An Australian bureaucrat who was injured while having sex in a motel room during a business trip has won a five-year legal battle against the federal government for worker’s compensation.
Reporters yesterday read the reasons the Full Bench of the Australian Federal Court gave on Thursday for rejecting an appeal by the government’s insurer, Comcare, against an earlier court declaration that the woman was injured in the course of her employment.
The woman, who cannot be identified for legal reasons, was staying in a motel in the town of Nowra, 160km south of her hometown of Sydney, on Nov. 26, 2007, when she had sex with a male friend in her room. She was then in her late 30s.
During the sex, a glass light fitting was torn from its mount above the bed and landed on her face, injuring her nose and mouth. The courts have not decided on whether the woman or the man dislodged the light, ruling that factor irrelevant to the case.
The woman was treated in hospital for her injuries. She later suffered from depression and was unable to continue working for the government.
Her claim for worker’s compensation for her physical and psychological injuries was initially approved by Comcare, but later rejected after further investigation.
She unsuccessfully appealed to the government’s Administrative Appeals Tribunal, which reviews bureaucrats’ decisions. The tribunal agreed with Comcare that her injuries were not suffered in the course of her employment.
The tribunal found that the Australian government had not induced or encouraged the woman’s sexual conduct and could not have reasonably expected that she would have contemplated it.
The tribunal also found the sex was “not an ordinary incident of an overnight stay” such as showering, sleeping and eating.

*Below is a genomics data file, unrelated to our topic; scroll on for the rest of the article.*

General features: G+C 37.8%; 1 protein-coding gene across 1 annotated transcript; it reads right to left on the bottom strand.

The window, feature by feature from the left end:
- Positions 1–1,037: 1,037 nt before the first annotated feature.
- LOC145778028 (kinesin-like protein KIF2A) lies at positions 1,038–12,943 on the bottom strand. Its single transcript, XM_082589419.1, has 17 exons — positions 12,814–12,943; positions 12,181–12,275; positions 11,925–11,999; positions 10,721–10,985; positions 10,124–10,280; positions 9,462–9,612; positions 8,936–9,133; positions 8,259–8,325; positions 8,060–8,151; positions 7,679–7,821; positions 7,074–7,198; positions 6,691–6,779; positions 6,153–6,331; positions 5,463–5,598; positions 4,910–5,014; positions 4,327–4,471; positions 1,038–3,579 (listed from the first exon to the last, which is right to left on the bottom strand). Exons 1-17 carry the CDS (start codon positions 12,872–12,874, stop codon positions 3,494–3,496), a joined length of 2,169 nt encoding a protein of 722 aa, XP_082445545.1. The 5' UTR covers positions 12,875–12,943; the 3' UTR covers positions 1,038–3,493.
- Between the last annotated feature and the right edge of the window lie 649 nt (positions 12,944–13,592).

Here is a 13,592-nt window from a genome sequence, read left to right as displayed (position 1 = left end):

The woman won an appeal in the Federal Court on April 19 this year when Judge John Nicholas rejected the tribunal’s findings that the sex had to be condoned by the government if she were to qualify for compensation.
“If the applicant had been injured while playing a game of cards in her motel room, she would be entitled to compensation even though it could not be said that her employer induced her to engage in such activity,” Nicholas wrote in his judgment in favor of the woman receiving compensation.
In the Full Bench decision, judges Patrick Keane, Robert Buchanan and Mordy Bromberg agreed last week that the government’s views on the woman having sex in her motel room were irrelevant.
“No approval, express or implied, of the respondent’s conduct was required,” they said.
It is not yet clear how much compensation the woman will be paid.
Comcare is considering an appeal to the Australian High Court, the country’s highest legal authority, Comcare spokesman Russ Street said.
“The issue is a significant one,” Street said in a statement. “Workers need to be clear about their entitlements and employers should have an understanding of their responsibilities and how to support their staff.”
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